All Albums

with reviews

Universal Togetherness Band ‎(1979-1982) Universal Togetherness Band

Anyone who questions the value of higher education has clearly never heard the story of the Universal Togetherness Band, a funk/soul/R&B combo whose body of work would be lost to the ages if Chicago’s Columbia College had never offered courses in audio engineering.  Andre Gibson, the…

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Hank Ballard – 1969 – You Can’t Keep a Good Man Down

Produced by James Brown in an attempt to resuscitate Hank Ballard’s waning commercial fortunes, You Can’t Keep a Good Man Down remains a minor soul classic — Brown’s admiration for Ballardgalvanizes each and every groove, and his inimitably funky arrangements fit the singer’s gritty vocals like a glove. While “Thrill on the…

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Loleatta Holloway – 1973 – Loleatta (Aware)

Although one of the most recognizable voices in music is Loleatta Holloway, many people are unaware of the two legendary soul albums she recorded for Michael Thevis Aware Records in the seventies. These were Loleatta in 1973 and Cry To Me in 1975. Instead, many…

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Dianne Brooks – 1976 – Back Stairs Of My Life

Dianne Brooks, a Toronto R&B singer, was very much in demand as a backup vocalist in the increasingly hectic Toronto recording scene through the 1970s, working with everyone from Anne Murray to Funkadelic, Ronnie Lane, and Craig Fuller’s pre-Little Feat band Pure Prairie League. Her…

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Honey Cone – 1971 – Sweet Replies

The second album by Honey Cone and the one that really broke them out of the box! The record’s got a groove that gets going right from the start, a sense of upbeat, soulful energy that really shows why the Honey Cone approach was so…

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Jimmy McGriff Organ And Blues Band ‎ – 1968 – The Worm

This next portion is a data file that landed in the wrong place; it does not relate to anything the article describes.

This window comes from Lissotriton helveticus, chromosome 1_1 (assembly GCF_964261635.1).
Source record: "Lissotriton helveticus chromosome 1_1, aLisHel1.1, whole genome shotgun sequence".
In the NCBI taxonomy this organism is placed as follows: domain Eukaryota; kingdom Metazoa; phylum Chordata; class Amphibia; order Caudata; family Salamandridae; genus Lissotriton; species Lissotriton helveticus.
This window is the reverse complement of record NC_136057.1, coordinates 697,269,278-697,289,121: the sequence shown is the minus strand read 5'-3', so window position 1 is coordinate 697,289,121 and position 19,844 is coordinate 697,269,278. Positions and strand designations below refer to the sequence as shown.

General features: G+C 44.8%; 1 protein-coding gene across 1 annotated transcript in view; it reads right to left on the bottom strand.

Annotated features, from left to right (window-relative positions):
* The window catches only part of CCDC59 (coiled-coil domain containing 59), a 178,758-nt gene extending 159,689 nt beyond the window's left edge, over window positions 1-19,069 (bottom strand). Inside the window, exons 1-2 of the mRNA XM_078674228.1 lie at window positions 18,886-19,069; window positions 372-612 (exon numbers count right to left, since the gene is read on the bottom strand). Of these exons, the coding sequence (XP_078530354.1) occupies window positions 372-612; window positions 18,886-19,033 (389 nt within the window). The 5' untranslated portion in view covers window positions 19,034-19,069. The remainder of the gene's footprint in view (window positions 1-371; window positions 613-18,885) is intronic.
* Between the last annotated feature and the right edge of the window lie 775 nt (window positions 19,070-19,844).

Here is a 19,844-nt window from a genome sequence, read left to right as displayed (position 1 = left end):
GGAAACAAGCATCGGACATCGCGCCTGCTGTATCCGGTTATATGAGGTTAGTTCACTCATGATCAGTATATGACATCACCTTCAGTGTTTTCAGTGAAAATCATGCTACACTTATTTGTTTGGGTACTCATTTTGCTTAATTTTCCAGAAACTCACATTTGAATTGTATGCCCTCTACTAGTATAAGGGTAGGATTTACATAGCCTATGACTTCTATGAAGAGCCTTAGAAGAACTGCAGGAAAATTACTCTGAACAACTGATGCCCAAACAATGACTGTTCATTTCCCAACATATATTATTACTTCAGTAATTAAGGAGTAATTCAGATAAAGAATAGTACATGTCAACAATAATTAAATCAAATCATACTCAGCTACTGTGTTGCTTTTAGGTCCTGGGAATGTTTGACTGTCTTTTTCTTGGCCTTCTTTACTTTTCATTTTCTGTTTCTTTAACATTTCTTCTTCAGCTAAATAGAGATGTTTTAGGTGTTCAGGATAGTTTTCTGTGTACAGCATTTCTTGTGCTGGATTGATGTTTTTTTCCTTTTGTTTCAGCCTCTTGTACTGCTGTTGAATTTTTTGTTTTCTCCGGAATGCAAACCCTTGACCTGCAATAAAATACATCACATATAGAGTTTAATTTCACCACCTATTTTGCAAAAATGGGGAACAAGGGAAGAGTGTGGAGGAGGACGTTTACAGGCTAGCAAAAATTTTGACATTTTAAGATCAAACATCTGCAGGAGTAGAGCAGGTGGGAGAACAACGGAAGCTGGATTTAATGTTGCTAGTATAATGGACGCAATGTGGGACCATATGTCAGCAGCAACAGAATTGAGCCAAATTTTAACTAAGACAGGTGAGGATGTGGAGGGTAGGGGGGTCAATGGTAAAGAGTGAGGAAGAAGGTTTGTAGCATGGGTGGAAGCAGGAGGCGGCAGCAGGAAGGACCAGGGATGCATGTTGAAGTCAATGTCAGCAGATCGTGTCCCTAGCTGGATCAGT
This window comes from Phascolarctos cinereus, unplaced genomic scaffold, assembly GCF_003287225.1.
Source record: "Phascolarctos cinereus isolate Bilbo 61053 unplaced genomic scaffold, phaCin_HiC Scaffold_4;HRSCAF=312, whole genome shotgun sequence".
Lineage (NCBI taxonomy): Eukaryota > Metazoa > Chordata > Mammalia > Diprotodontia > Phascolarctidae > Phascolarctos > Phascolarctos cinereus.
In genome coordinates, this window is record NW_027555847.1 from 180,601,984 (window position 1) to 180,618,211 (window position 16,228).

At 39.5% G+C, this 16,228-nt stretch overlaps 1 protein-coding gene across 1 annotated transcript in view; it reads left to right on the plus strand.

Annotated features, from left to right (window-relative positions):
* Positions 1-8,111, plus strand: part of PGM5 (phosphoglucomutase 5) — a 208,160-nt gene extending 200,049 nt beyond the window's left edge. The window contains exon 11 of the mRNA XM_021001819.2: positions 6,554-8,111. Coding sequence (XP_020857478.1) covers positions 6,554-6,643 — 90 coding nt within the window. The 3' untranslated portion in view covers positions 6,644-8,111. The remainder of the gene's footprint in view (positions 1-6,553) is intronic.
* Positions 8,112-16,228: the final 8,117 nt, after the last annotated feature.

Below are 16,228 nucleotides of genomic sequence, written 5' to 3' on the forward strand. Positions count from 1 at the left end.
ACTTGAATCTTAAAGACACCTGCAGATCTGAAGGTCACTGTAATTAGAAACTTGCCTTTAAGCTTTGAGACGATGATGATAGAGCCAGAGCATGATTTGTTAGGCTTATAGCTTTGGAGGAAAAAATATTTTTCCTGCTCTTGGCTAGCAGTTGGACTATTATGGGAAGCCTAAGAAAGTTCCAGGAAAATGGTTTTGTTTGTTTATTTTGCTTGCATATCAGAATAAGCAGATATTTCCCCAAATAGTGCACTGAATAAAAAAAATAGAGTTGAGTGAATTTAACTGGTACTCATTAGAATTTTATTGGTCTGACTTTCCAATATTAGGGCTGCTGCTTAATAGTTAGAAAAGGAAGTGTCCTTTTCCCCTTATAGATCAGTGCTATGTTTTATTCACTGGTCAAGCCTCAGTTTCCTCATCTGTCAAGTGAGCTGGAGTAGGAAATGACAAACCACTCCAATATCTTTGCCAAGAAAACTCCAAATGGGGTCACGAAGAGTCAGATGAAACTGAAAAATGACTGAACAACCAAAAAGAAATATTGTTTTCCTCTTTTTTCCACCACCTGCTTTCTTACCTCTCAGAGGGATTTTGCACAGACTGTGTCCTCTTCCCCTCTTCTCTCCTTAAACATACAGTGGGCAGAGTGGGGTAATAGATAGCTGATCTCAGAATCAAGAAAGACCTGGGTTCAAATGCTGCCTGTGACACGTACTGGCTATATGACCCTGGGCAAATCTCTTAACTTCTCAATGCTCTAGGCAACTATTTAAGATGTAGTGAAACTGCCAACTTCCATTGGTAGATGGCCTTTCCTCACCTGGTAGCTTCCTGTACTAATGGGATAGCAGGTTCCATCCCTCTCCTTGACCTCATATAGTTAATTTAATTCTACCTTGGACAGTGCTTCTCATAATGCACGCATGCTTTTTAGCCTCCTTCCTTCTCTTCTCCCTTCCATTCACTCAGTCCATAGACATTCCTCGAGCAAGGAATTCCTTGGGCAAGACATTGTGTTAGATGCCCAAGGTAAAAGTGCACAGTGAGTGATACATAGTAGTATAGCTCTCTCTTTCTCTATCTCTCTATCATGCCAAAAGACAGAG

This is just totally classic. McGriff fronts a classic blues band setup with a perfectly balanced brass section and a swinging rhythm section. Smartly McGriff employed the help of legendary drummers Grady Tate and Mel Lewis who take turns laying down the foundation for some…

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Rufus Thomas – 1973 – Crown Prince Of Dance

Dig this. In the summer of 1972, during the legendary WattStax Festival, the then 55-year old Rufus Thomas had thousands of young people flapping their wings and breaking down in a dancing frenzy at L.A. Memorial Coliseum. The World’s Oldest Teenager turned that sucker out….

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The Natural Four – 1974 – The Natural Four

Sweeeeet soul from the 70s! The Natural Four were one of the greatest soul harmony groups of the 70’s – and their work on the Curtom label has an amazing “rough with the smooth” quality that really sets them apart from east coast groups of…

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Booker T. – 1974 – Evergreen

  A surprisingly great album by Booker T – recorded after his Memphis years with The MGs, and his duets with Priscilla – and done in a sweetly mellow style that has Booker emerging as a whole new style of songwriter! As with all the…

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Rufus & Chaka Khan – 1977 – Ask Rufus

This is a wonderful slice of underrated late seventies soul gold. It has a fantastic funky edge too with just a hint of a disco feel on the more uptempo tracks. This LP is the perfect blend of Rufus’ songwriting and production and the stunning…

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Bobby Caldwell – 1978 – Bobby Caldwell